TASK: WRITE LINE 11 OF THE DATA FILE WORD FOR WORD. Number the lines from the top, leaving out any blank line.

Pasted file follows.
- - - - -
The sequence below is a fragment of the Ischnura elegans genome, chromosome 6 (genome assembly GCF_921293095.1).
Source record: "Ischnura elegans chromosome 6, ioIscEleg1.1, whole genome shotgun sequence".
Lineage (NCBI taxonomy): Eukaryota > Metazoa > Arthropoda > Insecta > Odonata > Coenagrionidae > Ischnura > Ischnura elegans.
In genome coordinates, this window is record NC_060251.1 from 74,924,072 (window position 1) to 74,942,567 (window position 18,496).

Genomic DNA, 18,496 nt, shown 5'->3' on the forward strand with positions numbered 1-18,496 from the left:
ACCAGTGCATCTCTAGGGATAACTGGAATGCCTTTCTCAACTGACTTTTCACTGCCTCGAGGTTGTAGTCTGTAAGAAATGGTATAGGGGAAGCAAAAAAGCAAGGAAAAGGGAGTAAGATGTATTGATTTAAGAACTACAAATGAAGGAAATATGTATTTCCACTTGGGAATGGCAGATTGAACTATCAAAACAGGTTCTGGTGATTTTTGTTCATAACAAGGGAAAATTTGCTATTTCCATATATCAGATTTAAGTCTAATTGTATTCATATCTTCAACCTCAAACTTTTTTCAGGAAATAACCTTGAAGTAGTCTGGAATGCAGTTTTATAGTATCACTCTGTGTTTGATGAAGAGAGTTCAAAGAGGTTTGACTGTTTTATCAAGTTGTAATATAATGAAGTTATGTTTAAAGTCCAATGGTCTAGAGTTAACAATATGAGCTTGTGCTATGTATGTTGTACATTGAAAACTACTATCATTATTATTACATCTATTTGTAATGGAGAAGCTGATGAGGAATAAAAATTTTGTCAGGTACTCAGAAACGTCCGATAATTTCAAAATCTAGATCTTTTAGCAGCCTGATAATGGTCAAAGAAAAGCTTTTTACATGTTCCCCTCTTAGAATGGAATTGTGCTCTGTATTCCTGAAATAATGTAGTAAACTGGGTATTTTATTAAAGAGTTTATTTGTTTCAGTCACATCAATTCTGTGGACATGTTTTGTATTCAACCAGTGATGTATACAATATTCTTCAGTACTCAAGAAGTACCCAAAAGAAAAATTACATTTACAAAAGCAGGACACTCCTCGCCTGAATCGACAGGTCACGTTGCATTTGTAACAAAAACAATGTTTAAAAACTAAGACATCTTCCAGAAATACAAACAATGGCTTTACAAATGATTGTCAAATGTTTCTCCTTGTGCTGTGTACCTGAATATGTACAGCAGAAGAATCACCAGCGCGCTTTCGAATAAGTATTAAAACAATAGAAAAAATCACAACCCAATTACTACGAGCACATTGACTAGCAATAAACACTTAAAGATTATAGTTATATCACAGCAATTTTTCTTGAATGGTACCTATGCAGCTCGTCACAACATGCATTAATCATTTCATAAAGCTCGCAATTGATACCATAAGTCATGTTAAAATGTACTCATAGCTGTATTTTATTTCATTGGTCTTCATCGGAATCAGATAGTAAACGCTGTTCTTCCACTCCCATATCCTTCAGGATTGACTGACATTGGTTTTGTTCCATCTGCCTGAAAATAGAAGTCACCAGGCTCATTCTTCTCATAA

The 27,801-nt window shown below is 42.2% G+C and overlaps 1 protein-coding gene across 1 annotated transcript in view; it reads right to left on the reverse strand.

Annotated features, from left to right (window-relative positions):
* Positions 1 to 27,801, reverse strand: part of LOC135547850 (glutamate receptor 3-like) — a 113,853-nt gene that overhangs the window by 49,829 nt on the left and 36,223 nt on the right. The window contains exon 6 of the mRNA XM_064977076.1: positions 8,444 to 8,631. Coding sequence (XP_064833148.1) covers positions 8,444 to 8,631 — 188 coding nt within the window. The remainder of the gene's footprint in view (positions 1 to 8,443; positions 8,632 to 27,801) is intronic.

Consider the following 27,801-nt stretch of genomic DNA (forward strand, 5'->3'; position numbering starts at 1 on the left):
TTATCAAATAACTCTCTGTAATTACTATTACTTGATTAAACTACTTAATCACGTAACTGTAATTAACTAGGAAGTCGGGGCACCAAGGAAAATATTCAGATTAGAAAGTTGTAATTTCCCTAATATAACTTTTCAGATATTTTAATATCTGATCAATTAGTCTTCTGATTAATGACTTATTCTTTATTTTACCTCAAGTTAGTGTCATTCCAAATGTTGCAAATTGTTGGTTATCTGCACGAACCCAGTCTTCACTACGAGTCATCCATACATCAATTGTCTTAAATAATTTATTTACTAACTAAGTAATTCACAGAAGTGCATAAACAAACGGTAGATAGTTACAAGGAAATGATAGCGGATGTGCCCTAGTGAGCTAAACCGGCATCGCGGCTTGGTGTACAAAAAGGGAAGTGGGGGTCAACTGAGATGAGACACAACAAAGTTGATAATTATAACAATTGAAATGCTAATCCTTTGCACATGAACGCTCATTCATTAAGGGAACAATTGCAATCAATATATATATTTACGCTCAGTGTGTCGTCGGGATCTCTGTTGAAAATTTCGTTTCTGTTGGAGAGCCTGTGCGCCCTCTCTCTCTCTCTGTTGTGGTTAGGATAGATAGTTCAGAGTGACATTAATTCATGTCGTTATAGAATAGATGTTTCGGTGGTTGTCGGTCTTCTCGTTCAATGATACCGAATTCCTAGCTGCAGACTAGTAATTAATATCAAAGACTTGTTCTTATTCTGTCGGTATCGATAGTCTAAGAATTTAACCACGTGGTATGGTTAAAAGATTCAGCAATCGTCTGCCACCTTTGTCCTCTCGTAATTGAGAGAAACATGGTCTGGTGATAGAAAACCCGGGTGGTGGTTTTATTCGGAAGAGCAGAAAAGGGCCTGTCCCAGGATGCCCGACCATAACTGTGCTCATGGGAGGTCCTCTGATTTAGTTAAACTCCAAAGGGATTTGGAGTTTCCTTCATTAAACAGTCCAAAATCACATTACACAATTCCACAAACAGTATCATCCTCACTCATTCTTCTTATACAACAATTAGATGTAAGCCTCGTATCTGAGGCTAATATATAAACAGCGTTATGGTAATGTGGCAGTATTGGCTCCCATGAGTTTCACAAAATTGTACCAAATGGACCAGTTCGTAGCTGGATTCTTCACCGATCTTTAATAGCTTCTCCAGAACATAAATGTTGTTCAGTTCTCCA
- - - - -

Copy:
TTATCAAATAACTCTCTGTAATTACTATTACTTGATTAAACTACTTAATCACGTAACTGTAATTAACTAGGAAGTCGGGGCACCAAGGAAAATATTCAGATTAGAAAGTTGTAATTTCCCTAATATAACTTTTCAGATATTTTAATATCTGATCAATTAGTCTTCTGATTAATGACTTATTCTTTATTTTACCTCAAGTTAGTGTCATTCCAAATGTTGCAAATTGTTGGTTATCTGCACGAACCCAGTCTTCACTACGAGTCATCCATACATCAATTGTCTTAAATAATTTATTTACTAACTAAGTAATTCACAGAAGTGCATAAACAAACGGTAGATAGTTACAAGGAAATGATAGCGGATGTGCCCTAGTGAGCTAAACCGGCATCGCGGCTTGGTGTACAAAAAGGGAAGTGGGGGTCAACTGAGATGAGACACAACAAAGTTGATAATTATAACAATTGAAATGCTAATCCTTTGCACATGAACGCTCATTCATTAAGGGAACAATTGCAATCAATATATATATTTACGCTCAGTGTGTCGTCGGGATCTCTGTTGAAAATTTCGTTTCTGTTGGAGAGCCTGTGCGCCCTCTCTCTCTCTCTGTTGTGGTTAGGATAGATAGTTCAGAGTGACATTAATTCATGTCGTTATAGAATAGATGTTTCGGTGGTTGTCGGTCTTCTCGTTCAATGATACCGAATTCCTAGCTGCAGACTAGTAATTAATATCAAAGACTTGTTCTTATTCTGTCGGTATCGATAGTCTAAGAATTTAACCACGTGGTATGGTTAAAAGATTCAGCAATCGTCTGCCACCTTTGTCCTCTCGTAATTGAGAGAAACATGGTCTGGTGATAGAAAACCCGGGTGGTGGTTTTATTCGGAAGAGCAGAAAAGGGCCTGTCCCAGGATGCCCGACCATAACTGTGCTCATGGGAGGTCCTCTGATTTAGTTAAACTCCAAAGGGATTTGGAGTTTCCTTCATTAAACAGTCCAAAATCACATTACACAATTCCACAAACAGTATCATCCTCACTCATTCTTCTTATACAACAATTAGATGTAAGCCTCGTATCTGAGGCTAATATATAAACAGCGTTATGGTAATGTGGCAGTATTGGCTCCCATGAGTTTCACAAAATTGTACCAAATGGACCAGTTCGTAGCTGGATTCTTCACCGATCTTTAATAGCTTCTCCAGAACATAAATGTTGTTCAGTTCTCCA